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"IKE... They never cease to amaze me!! Whether they are playing for thousands or one hundred people the show is always filled with the same awesome energy, incredible musicianship and wicked catchy songs! Always one of my favorites to see live. They never disappoint!" - Jaxon from WMMR sez...

"Amplifier Magazine review"

Where to Begin is the sound of relationships straining, cracking, breaking apart and coming together again—perhaps not since Rumours has a band been able to turn so much personal and professional turmoil into such a cohesive statement of truth and beauty. Fully half of IKE has been jettisoned since their last studio release, 2005's In Real Life: guitarist Cliff Hillis and drummer Dave Anthony both departed, leaving lead vocalist John Faye and bassist Joann Schmidt to carry .. recommitting to each other and to IKE, Faye and Schmidt enlisted guitarist Brett Talley (from the northeast Philly band Outset) and drummer Tom Kristich (from the Jellybricks) and immediately set to work on the new album. Much of the material on Where to Begin was penned by Faye during the period when musical and personal relationships were falling apart, and the band's continued existence was very much in doubt. Consequently, the resultant songs are as emotionally powerful as they are melodically supercharged. The disc's opener, "The End of the Rope," sets the tone for all that follows ("I've got vision and suspicion….") as Faye sings about vainly struggling to salvage a doomed relationship: "We'll give it all we've got/And all we've got is hope." Throughout Where to Begin, Faye's (and IKE's) emotions run raw: from aching ("Damage Control"), to bitterness ("The Way I See It"), to longing ("Carried Away"), only the inescapable strength of the hooks and the crystalline beauty of Faye's vocals lighten the otherwise heavy mood. IKE has not only survived, they have flourished; pop music lovers everywhere are the richer.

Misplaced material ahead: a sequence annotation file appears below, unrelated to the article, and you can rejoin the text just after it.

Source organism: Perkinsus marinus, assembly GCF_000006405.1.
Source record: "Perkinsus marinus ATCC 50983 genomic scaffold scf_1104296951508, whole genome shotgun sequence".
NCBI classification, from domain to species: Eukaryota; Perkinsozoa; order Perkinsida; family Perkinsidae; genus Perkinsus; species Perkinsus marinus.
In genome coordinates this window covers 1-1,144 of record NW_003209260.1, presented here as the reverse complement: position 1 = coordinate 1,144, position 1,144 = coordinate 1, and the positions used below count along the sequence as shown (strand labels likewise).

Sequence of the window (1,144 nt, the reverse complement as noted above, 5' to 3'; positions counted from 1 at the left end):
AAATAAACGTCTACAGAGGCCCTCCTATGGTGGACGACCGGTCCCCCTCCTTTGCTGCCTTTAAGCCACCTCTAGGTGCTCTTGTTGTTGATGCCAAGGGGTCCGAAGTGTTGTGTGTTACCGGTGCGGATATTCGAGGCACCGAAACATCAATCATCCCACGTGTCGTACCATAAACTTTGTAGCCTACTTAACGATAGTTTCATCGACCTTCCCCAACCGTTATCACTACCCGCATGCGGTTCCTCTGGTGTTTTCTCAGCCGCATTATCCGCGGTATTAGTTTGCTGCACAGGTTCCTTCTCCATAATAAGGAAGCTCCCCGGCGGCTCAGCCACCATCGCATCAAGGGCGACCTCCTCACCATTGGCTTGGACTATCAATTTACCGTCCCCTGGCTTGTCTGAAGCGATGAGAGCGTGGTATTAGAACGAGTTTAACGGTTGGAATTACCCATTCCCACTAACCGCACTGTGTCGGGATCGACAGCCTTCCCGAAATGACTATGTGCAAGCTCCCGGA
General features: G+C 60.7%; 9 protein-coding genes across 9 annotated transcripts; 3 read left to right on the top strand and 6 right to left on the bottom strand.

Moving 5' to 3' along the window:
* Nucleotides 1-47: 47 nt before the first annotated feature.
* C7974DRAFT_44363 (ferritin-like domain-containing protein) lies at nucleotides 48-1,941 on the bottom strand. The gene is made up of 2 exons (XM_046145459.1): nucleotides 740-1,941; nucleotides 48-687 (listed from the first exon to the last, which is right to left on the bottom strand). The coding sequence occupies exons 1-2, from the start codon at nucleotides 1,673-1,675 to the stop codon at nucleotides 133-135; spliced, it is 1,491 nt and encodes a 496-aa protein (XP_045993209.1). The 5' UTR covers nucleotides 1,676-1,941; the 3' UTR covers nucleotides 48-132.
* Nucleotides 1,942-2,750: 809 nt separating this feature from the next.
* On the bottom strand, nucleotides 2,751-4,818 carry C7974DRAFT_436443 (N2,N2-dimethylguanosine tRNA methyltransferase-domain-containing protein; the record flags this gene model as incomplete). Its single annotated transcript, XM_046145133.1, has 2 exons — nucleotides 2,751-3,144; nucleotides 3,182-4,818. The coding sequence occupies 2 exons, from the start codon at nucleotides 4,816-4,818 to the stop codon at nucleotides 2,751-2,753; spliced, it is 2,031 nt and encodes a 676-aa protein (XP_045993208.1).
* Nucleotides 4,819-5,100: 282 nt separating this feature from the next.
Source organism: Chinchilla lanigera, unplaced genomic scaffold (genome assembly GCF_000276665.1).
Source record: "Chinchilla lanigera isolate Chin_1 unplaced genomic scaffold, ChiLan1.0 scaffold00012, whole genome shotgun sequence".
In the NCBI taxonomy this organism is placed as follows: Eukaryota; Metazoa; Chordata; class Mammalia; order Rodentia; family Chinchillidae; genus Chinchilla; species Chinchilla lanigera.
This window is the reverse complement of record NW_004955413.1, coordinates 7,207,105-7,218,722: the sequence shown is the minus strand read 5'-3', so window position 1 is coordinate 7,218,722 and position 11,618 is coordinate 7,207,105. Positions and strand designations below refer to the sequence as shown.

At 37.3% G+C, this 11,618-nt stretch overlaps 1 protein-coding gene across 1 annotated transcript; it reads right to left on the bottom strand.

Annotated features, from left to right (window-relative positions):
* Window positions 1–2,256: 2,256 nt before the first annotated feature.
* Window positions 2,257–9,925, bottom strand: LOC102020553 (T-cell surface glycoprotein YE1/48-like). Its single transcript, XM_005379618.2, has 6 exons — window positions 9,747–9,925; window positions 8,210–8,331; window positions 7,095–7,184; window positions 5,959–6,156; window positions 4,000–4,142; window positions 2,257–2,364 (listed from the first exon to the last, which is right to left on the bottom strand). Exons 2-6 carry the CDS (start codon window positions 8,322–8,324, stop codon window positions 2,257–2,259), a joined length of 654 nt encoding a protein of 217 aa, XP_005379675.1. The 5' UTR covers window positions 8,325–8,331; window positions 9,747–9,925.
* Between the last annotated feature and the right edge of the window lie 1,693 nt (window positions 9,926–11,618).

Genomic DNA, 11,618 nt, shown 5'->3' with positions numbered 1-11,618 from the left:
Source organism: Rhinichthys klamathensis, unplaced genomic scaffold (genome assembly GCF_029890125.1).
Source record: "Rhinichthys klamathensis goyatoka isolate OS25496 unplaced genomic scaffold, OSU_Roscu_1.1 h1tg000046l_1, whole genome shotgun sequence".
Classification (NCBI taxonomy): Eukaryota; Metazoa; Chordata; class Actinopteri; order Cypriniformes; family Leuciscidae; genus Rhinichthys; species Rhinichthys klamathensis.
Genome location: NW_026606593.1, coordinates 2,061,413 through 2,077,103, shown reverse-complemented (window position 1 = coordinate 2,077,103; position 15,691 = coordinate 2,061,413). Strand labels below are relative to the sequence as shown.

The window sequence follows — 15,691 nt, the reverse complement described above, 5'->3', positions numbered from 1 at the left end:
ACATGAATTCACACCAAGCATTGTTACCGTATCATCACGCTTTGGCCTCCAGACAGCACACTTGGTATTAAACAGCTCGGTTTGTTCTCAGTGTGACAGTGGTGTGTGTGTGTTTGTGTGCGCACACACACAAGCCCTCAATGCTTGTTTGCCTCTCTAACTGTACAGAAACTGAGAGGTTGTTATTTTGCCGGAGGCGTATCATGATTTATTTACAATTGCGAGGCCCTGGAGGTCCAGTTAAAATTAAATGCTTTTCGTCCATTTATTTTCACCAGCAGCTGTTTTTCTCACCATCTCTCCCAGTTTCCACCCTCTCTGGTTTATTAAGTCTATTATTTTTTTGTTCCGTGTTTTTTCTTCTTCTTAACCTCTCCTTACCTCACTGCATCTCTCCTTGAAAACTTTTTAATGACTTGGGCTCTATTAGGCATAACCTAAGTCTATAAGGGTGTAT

--Rick Schadelbauer [May 10, 2008] - Amplifier

""Where To Begin" mini review"

This is modern power pop closer to the commercial alt. sounds of
All American Rejects, or American Hi Fi. This is almost a return to Faye's form as a member of the Caulfields or The John Faye Power Trip but with the added depth of experience.
- Powerpopaholic

"IKE for President"

Power pop is alive and well in our little town, thanks to the sweet rockin', homegrown quartet called IKE. Led by seasoned singer/songwriter/guitarist John Faye, the band's earnest, hook-happy new set, "In Real Life," charms like the cheery stuff from Squeeze (aka Chris Difford and Glenn Tilbrook), though I doubt those Brits would ever turn their attentions to an anthem for the City of Brotherly Love as IKE does with "Into Philadelphia." It's a song that deserves local enshrining alongside Hall & Oates' "Fall in Philadelphia," Grover Washington, Jr. and Stanley Clarke's separate odes to "East River Drive," the Soul Survivors' "Expressway to Your Heart," the Orlons' "South Street" and the Hooters' Philly music scene celebration, "Beat Up Guitar"! And while I'm passing out kudos, let me also recommend the Phil Nicolo co-produced set's shiny "Beautiful Thing," whiplash rocking "Better Off Alone" and gushing "Nothing's Gonna Come Between Us." - Jonathan Takiff